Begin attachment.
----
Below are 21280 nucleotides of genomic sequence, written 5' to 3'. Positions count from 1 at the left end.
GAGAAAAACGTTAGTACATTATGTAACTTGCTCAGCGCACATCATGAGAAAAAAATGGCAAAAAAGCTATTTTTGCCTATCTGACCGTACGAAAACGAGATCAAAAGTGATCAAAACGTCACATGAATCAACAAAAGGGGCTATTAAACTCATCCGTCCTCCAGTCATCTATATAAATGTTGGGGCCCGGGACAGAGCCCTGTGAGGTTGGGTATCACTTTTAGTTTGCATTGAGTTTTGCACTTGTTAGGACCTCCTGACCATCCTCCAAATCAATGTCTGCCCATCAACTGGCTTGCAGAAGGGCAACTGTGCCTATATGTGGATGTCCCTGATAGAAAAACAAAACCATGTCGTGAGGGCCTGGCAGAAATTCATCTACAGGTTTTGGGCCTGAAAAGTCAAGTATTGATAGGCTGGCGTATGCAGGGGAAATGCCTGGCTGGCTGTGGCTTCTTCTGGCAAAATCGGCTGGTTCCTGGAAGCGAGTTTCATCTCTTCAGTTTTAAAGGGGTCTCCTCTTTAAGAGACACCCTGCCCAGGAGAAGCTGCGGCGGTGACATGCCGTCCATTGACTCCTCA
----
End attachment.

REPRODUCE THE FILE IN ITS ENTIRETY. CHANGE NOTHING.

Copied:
Below are 21280 nucleotides of genomic sequence, written 5' to 3'. Positions count from 1 at the left end.
GAGAAAAACGTTAGTACATTATGTAACTTGCTCAGCGCACATCATGAGAAAAAAATGGCAAAAAAGCTATTTTTGCCTATCTGACCGTACGAAAACGAGATCAAAAGTGATCAAAACGTCACATGAATCAACAAAAGGGGCTATTAAACTCATCCGTCCTCCAGTCATCTATATAAATGTTGGGGCCCGGGACAGAGCCCTGTGAGGTTGGGTATCACTTTTAGTTTGCATTGAGTTTTGCACTTGTTAGGACCTCCTGACCATCCTCCAAATCAATGTCTGCCCATCAACTGGCTTGCAGAAGGGCAACTGTGCCTATATGTGGATGTCCCTGATAGAAAAACAAAACCATGTCGTGAGGGCCTGGCAGAAATTCATCTACAGGTTTTGGGCCTGAAAAGTCAAGTATTGATAGGCTGGCGTATGCAGGGGAAATGCCTGGCTGGCTGTGGCTTCTTCTGGCAAAATCGGCTGGTTCCTGGAAGCGAGTTTCATCTCTTCAGTTTTAAAGGGGTCTCCTCTTTAAGAGACACCCTGCCCAGGAGAAGCTGCGGCGGTGACATGCCGTCCATTGACTCCTCA